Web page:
Notes From The Past is a TNF feature dedicated to exploring past trends, genres, and bands of the past.
90’s Month rolls on with Pantera.
Forget what you know about their glam metal days – they’re unimportant. What’s important about Pantera is that they popularized “groove metal”, essentially a slower-tempo version of thrash metal. Releasing essential albums in Cowboys From Hell and Far Beyond Driven (arguably the heaviest release ever to hit the top of the charts), the band unfortunately broke up in 2003, and any hopes of a reunion were squashed when guitarist Dimebag Darrell was gunned down on stage in 2004.
They’ve influenced all of your favorite metal bands – Lamb Of God, Hatebreed, and many others take their overall attitude from the band. Without further ado, here’s my list of Pantera albums ranked – only including their post 1990 output. Enjoy.
Reinventing The Steel, 2000
It might be Pantera’s weakest output, but still has a few highlights – “Death Rattle” and “Revolution Is My Name” are two gems in their discography.
The Great Southern Trendkill, 1996
“Floods” is one of Dimebag Darrell’s best (if not THE best) guitar solo of his career. And Dear God this is one heavy album – tracks like “Sandblasted Skin” will punch you in the face. But it also has a great track like “Suicide Note, Part 1” which is a pretty interesting experiment unlike any the band had done before.
Far Beyond Driven, 1994
The most extreme album ever to hit #1 on the charts, it’s not Pantera’s best. But it’s possibly their heaviest. A few duds here (like the nonsensical rankings of Anselmo in “Good Friends and a Bottle of Pills”) but also contains their most iconic tracks – the angry “5 Minutes Alone”, and live staple “I’m Broken”.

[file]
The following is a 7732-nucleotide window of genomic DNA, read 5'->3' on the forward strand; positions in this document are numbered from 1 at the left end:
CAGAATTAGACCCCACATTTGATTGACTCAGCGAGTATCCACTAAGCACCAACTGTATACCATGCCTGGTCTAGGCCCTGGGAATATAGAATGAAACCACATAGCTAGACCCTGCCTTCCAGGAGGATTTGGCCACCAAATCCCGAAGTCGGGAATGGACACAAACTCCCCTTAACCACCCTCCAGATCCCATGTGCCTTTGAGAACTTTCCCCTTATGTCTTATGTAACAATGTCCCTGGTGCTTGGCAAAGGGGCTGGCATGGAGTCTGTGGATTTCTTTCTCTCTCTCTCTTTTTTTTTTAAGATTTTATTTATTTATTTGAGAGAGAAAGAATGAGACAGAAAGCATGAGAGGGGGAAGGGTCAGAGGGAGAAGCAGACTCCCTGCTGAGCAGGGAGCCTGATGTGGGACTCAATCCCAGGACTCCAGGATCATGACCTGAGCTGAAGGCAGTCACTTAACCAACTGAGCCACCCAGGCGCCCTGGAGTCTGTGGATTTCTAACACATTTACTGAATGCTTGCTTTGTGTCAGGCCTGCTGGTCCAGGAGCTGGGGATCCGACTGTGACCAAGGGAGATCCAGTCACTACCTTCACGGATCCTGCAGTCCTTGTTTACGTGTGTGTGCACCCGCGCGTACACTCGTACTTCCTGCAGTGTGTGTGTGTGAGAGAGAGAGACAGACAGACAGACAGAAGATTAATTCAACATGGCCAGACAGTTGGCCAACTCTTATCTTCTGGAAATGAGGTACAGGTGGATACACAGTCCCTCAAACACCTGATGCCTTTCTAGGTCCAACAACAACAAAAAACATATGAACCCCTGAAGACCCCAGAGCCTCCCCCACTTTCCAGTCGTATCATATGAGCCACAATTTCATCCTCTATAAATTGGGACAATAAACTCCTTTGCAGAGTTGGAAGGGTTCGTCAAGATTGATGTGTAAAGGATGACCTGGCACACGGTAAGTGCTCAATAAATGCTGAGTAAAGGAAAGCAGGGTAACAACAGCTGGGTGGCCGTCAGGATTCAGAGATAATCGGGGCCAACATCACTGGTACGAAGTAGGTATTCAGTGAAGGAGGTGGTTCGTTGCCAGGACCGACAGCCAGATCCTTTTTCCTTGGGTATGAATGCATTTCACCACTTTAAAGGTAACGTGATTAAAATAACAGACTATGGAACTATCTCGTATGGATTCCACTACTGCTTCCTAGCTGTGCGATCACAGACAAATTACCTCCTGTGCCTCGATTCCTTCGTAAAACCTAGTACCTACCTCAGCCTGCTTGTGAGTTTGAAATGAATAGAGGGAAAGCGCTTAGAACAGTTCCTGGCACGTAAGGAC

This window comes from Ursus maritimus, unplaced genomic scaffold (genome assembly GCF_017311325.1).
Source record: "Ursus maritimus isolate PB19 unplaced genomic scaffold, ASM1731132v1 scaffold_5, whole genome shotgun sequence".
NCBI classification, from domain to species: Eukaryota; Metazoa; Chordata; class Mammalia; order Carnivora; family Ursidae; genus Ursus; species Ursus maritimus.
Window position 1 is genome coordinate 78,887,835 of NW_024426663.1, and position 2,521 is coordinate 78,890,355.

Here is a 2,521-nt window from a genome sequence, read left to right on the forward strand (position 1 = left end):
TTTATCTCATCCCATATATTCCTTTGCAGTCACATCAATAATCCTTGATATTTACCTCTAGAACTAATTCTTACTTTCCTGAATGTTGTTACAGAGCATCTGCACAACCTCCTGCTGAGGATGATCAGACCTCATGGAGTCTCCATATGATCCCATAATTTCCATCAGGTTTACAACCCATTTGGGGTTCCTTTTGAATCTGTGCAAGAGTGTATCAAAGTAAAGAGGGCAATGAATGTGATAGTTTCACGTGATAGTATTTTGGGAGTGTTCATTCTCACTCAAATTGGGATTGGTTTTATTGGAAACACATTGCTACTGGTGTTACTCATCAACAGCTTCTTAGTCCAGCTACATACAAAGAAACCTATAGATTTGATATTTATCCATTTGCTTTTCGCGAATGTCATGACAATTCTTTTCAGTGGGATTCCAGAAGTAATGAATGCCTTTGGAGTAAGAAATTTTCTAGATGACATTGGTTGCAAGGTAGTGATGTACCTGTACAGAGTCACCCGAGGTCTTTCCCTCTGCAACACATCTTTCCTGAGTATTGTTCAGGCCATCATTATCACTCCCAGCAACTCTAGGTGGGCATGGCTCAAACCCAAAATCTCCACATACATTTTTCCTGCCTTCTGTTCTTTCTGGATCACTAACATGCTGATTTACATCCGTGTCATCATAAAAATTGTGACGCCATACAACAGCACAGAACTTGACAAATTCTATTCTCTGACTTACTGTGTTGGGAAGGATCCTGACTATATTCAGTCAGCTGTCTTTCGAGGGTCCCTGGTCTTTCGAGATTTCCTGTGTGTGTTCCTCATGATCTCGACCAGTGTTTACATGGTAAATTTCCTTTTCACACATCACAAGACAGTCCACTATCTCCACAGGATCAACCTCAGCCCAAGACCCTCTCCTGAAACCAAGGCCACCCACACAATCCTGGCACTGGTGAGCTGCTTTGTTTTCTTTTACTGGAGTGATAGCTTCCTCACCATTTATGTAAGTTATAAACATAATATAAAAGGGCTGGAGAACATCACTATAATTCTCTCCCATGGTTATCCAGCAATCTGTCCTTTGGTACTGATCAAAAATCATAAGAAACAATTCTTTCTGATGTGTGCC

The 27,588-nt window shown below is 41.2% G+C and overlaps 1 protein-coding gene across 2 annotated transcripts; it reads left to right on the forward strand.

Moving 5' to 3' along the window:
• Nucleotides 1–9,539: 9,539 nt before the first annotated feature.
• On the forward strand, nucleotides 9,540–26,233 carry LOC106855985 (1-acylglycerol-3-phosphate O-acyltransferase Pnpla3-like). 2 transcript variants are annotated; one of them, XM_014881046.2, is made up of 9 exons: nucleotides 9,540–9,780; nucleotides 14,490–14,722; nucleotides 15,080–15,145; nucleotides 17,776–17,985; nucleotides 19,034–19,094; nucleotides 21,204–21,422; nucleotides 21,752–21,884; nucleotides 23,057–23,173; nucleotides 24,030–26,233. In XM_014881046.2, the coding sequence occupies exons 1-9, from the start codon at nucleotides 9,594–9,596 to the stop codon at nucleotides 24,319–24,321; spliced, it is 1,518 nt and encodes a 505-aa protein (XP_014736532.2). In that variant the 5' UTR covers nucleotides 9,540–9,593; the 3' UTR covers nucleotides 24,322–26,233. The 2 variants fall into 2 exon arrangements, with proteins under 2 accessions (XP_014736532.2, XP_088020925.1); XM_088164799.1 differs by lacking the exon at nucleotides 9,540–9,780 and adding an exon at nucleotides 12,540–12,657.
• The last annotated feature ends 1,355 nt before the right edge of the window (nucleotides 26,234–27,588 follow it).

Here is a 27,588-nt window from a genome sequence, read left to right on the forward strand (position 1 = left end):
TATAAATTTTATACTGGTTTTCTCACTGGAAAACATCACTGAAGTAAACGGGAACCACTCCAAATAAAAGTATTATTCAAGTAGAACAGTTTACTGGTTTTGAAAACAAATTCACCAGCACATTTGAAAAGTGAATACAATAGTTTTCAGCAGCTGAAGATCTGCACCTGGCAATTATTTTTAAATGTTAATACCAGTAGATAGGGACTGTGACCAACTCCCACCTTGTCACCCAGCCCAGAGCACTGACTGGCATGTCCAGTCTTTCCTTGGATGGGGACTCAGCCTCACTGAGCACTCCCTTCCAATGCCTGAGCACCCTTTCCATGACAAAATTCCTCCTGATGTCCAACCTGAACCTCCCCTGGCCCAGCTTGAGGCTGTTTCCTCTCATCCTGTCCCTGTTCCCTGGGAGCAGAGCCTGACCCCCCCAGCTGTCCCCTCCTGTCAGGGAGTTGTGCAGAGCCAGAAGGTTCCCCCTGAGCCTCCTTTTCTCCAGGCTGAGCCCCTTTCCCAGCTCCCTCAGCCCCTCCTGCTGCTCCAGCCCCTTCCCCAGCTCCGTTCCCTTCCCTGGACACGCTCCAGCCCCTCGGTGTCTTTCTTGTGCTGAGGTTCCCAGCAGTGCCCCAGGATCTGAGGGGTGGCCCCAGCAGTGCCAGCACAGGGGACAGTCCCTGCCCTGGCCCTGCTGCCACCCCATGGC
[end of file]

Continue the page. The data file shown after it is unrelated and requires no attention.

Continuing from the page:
Cowboys From Hell, 1990
The groove metal genre was popularized by this album, which signaled the end of the band’s glam metal days. Though still slightly flawed, it influenced a generation of bands with essential tracks like the title track, “Domination”, and arguably their best song in the 7 minute “Cemetary Gates”. Essential.
Vulgar Display Of Power, 1992
Every fan of heavy metal (and many people in general) recognize the iconic guitar riff from Dimebag Darrell in “Walk”. It’s the band’s finest hour, one that cemented them as one of, if not the biggest, heavy metal band of the 90’s.
And for good reason. Even the lesser known tracks are essential pieces of music history. “Fucking Hostile” is an aggressive call to destroy everything in your path, while the two ballads in “This Love” and “Hollow” are cutting, painful tales of lost love – the former containing some of Anselmo’s most vicious screams.
The pride of Texas, indeed.